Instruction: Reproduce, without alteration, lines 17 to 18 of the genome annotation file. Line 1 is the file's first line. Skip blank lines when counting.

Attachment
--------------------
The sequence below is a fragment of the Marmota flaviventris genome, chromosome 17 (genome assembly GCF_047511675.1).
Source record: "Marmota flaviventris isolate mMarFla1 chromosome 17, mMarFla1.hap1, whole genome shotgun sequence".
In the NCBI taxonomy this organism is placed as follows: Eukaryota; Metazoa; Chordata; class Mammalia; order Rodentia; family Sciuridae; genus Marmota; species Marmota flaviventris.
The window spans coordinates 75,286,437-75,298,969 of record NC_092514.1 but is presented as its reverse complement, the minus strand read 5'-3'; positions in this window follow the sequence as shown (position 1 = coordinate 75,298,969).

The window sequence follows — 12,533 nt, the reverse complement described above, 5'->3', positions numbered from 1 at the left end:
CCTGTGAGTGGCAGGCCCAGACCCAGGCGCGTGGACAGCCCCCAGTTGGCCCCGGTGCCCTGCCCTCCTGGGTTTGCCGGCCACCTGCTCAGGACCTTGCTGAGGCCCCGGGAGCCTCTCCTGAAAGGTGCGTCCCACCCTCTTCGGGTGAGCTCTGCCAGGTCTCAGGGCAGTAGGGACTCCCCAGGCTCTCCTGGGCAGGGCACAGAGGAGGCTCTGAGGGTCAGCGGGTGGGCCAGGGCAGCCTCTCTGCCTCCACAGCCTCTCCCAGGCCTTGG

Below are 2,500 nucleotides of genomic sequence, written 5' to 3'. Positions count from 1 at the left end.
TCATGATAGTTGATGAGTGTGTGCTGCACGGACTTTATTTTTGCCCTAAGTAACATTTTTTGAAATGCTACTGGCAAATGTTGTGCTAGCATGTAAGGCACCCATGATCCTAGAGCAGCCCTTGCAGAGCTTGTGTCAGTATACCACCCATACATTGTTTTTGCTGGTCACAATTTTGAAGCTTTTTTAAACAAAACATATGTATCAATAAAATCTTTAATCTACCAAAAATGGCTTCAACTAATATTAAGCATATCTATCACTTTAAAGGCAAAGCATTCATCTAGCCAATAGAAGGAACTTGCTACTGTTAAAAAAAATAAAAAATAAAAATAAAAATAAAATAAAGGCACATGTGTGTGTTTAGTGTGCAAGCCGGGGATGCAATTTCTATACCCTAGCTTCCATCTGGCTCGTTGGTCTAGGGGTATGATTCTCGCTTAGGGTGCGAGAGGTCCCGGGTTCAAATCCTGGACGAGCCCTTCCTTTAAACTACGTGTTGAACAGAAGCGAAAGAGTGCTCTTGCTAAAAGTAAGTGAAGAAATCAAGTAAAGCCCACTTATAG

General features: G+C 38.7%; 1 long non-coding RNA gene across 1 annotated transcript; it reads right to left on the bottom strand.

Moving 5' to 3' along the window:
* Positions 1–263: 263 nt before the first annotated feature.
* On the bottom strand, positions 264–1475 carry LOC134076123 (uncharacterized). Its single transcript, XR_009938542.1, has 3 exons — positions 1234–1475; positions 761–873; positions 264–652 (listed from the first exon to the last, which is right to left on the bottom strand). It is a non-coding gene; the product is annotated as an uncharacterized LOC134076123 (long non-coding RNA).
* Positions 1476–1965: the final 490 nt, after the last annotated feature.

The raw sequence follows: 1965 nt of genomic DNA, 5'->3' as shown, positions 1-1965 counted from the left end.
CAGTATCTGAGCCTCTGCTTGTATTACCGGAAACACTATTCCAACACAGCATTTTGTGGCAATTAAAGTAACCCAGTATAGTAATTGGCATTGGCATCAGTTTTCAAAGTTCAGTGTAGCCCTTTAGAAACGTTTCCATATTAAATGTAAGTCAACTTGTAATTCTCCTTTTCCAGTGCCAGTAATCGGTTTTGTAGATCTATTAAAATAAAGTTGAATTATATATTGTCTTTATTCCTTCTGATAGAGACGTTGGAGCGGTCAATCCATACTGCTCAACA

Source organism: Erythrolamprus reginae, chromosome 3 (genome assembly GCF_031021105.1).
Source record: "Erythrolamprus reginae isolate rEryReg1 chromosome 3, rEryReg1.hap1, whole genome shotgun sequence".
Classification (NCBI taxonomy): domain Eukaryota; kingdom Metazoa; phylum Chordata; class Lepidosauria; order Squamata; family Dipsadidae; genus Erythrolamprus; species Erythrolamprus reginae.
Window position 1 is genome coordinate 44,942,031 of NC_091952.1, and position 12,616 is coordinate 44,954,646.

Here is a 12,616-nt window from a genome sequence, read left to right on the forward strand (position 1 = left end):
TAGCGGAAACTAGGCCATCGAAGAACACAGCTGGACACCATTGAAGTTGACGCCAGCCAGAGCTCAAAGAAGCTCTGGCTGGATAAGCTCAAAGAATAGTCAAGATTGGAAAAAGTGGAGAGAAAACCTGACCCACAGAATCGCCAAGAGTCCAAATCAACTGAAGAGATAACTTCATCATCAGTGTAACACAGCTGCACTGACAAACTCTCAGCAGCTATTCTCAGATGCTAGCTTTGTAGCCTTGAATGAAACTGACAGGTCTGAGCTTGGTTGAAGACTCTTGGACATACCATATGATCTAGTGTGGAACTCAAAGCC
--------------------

Source record: "Erythrolamprus reginae isolate rEryReg1 chromosome 3, rEryReg1.hap1, whole genome shotgun sequence".
Classification (NCBI taxonomy): domain Eukaryota; kingdom Metazoa; phylum Chordata; class Lepidosauria; order Squamata; family Dipsadidae; genus Erythrolamprus; species Erythrolamprus reginae.